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RECAP Photosynthesis produces: Oxygen Sugar (glucose)

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Presentation on theme: "RECAP Photosynthesis produces: Oxygen Sugar (glucose)"— Presentation transcript:

1 RECAP Photosynthesis produces: Oxygen Sugar (glucose)
How will these substances be used to make ATP for the organism?

2 Cellular Respiration Chemical bond energy in food molecules is converted to a form that can be used by the cell (ATP)

3 Energy stored in food is measured in calories
Fats store more energy per gram than do carbohydrates and proteins



6 Cellular Respiration may be:
Anaerobic: doesn’t require oxygen Aerobic: requires oxygen

7 Anaerobic Respiration
Makes a small amount of usable energy without using oxygen Reactions occur in cytoplasm Produces 2 ATP per glucose molecule

8 Takes place in yeast, and bacteria
Can also occur in human muscle cells if no oxygen is present.

9 Anaerobic Respiration
Glycolysis: (sugar is “split”) Glucose is only partially broken down Not all of it’s stored energy is released C6H12O ATP → 2 pyruvic acid ATP (6-carbon) (3-carbon) Net gain of energy is 2 ATP Are produced Needed to start


11 What Happens to Pyruvic Acid?

12 What happens to Pyruvic Acid?
Fermentation of Alcohol (Oxygen not present) C6H12O6 → Ethyl Alcohol + CO2 + 2ATP Happens in Yeast Pyruvic acid (from split glucose) is turned into ethyl alcohol and CO2 (carbon dioxide)

13 Useful in the brewing and baking industries
Produces alcohol Produces carbonation Bubbles of CO2 make bread rise

14 What happens to Pyruvic Acid?
Fermentation of Lactic Acid: (Oxygen not present) C6H12O6 → Lactic Acid + 2ATP Happens in some bacteria Pyruvic acid (from split glucose) becomes lactic acid Used to make cheese, yogurt and buttermilk

15 GLYCOLYSIS Alcohol Fermentation Lactic Acid Fermentation

16 Let’s Try This Activity: Finger “Crunches”
As fast as possible crunch your fingers 100 times

17 Lactic Acid buildup in human muscle cells
During intense exercise, if oxygen is not present, human muscle cells use anaerobic respiration to produce some energy, yielding lactic acid Lactic acid builds up Muscles eventually cramp up (burning feeling)

18 Oxygen Debt: Eventually Lactic acid goes to your liver where it is changed back into glucose which can be used again. In order to convert the lactic acid, your body needs oxygen


20 When You Die

21 Anaerobic Respiration

22 Glycolysis happens in cytoplasm
To produce more ATP, (if oxygen present) reactions must take place in the Mitochondria

23 Mitochondria Structure


25 Aerobic Respiration Makes more ATP using oxygen Occurs in mitochondria
Most eukaryotic organisms carry out aerobic respiration Plants also carry out respiration!!!

26 Glucose gets completely broken down to release energy
Releases more energy than anaerobic respiration (more energy efficient) Most of the CO2 and H2O you exhale is produced from aerobic respiration C6H12O6 + O2 → CO2 + H2O + 36 ATP

27 Aerobic Respiration Summary

28 3 Steps of Aerobic Respiration
Step 1: Glycolysis Same as in anaerobic respiration Doesn’t require oxygen Takes place in cytoplasm Glucose is split producing 3-carbon pyruvic acid Also produces NADH from NAD+ This “carries” some high energy electrons and H+ Net production of 2 ATP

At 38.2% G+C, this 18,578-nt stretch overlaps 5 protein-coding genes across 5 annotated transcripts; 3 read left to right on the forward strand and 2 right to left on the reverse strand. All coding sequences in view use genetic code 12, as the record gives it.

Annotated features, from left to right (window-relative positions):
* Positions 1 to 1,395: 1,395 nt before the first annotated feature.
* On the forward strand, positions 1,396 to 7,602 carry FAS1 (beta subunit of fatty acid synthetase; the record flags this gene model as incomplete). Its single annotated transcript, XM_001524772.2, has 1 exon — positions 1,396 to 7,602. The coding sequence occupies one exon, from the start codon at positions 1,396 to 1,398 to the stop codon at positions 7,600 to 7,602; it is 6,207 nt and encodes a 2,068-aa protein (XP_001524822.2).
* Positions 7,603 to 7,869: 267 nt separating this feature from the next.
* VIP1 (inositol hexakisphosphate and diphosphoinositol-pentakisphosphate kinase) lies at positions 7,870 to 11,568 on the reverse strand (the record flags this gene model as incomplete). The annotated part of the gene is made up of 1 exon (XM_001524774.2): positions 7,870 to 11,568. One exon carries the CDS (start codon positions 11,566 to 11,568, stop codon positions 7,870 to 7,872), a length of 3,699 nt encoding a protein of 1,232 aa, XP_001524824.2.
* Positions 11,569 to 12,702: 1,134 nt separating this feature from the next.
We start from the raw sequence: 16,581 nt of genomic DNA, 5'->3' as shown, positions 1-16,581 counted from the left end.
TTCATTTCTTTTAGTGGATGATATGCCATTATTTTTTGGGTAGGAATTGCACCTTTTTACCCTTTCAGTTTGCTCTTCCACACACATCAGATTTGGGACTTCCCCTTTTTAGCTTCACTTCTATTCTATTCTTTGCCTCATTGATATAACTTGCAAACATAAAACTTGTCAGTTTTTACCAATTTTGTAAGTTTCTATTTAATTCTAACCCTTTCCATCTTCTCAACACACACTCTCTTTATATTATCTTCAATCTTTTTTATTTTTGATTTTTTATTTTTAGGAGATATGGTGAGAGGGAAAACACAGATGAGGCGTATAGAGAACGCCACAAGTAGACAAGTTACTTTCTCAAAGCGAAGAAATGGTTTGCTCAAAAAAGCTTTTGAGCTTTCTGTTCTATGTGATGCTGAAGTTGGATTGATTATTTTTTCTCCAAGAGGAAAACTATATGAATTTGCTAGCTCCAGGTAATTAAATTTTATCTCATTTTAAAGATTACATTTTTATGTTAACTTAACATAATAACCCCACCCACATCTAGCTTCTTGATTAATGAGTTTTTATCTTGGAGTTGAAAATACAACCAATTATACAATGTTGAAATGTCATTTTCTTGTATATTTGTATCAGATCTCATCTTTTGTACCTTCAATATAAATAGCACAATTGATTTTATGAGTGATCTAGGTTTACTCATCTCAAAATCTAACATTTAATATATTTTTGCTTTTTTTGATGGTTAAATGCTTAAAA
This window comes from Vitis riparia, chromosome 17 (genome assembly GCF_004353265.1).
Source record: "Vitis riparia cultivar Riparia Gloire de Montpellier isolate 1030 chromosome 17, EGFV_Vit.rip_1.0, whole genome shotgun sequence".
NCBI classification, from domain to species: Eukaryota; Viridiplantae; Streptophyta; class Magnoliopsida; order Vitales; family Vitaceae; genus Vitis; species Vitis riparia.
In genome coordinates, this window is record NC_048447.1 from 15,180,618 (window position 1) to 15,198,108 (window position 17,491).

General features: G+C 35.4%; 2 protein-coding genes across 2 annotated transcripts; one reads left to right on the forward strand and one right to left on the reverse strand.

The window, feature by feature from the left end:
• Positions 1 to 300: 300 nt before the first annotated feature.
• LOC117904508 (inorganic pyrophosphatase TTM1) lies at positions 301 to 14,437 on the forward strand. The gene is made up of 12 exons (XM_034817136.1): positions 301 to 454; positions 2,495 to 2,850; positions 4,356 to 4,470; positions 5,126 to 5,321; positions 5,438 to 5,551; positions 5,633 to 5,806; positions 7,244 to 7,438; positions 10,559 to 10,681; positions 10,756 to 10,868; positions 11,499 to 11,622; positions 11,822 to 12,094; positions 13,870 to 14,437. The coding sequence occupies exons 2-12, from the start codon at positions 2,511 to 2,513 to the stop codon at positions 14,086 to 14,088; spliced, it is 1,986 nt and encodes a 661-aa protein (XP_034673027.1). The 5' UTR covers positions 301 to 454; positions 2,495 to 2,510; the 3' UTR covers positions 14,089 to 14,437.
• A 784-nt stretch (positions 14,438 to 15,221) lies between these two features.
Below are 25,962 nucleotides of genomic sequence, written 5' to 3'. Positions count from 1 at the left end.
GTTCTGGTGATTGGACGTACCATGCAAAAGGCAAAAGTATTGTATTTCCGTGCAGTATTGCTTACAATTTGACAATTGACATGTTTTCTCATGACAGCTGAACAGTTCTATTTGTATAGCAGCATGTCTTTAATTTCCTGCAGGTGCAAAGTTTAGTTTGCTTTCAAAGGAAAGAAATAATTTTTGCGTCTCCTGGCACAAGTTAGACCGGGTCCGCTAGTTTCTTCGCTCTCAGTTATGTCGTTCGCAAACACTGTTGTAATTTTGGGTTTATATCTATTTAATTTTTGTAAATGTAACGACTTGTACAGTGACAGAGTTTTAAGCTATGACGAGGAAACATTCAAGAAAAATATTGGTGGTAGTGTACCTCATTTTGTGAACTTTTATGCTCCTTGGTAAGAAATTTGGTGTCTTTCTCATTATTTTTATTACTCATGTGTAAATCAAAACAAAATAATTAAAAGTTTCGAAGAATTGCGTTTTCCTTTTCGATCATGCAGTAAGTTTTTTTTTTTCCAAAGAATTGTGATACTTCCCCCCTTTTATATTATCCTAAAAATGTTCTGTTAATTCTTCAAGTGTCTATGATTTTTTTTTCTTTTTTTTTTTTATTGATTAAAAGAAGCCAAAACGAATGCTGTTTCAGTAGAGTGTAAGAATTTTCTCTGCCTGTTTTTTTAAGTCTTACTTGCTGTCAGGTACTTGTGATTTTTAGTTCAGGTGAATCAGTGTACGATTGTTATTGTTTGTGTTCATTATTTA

30 Step 2: Kreb’s Cycle (Citric Acid Cycle)
Requires oxygen Pyruvic acid from glycolysis enters mitochondria Reactions occur in mitochondrial matrix Produces high energy electron/hydrogen carriers NADH and FADH2 (called coenzymes) These molecules carry “H+” and high energy electrons These will be used later to help produce more ATP Produces CO2 gas Produces 2 ATP

31 Aerobic Respiration Summary

32 Step 3: Electron Transport Chain
Requires oxygen Occurs on inner membrane of mitochondria Uses high energy electrons and H+ to convert ADP to ATP Uses the NADH/FADH2 from glycolysis & Krebs cycle Final electron & hydrogen acceptor is oxygen (which then becomes H2O which is released) Produces 32 ATP!!! Produces H2O

33 Animation of Electron Transport Chain
Note that Oxygen is the final electron acceptor and accepts 2 H+ to become water!

34 Respiration Animation

35 Anaerobic Phase Doesn’t need O2 Aerobic Phase Needs O2

36 Efficiency of Cellular Respiration
Anaerobic: Yields 2 ATP per glucose End products of fermentation still contain a lot of unused potential energy Meets energy needs of simple organisms Aerobic: Yields 36 ATP per glucose More efficient 45% of the energy available in glucose is transferred to ATP where it can do further work for the cell Note: Car engines only converts about 25% of the energy from gasoline

37 Respiration of Fats and Proteins
Get broken down and converted into amino acids, glycerol and fatty acids These can enter respiration pathway at different points Fats yield twice as much ATP as glucose Proteins yield about the same as glucose but are not the preferred energy source for the cell

38 Evolution of Cellular Respiration
First life originated when there was hardly any oxygen in the atmosphere. (Probably prokaryotes with few organelles and no mitochondria) Glycolysis was the first biochemical process to evolve Happens in cytoplasm and no oxygen needed.

39 Comparing Photosynthesis and Cellular Respiration
How are these two processes related to each other? In a typical plant cell describe the way energy is obtained and utilized through both photosynthetic and respiration processes. Include the materials that need to be taken in and released

40 Comparing Photosynthesis and Respiration


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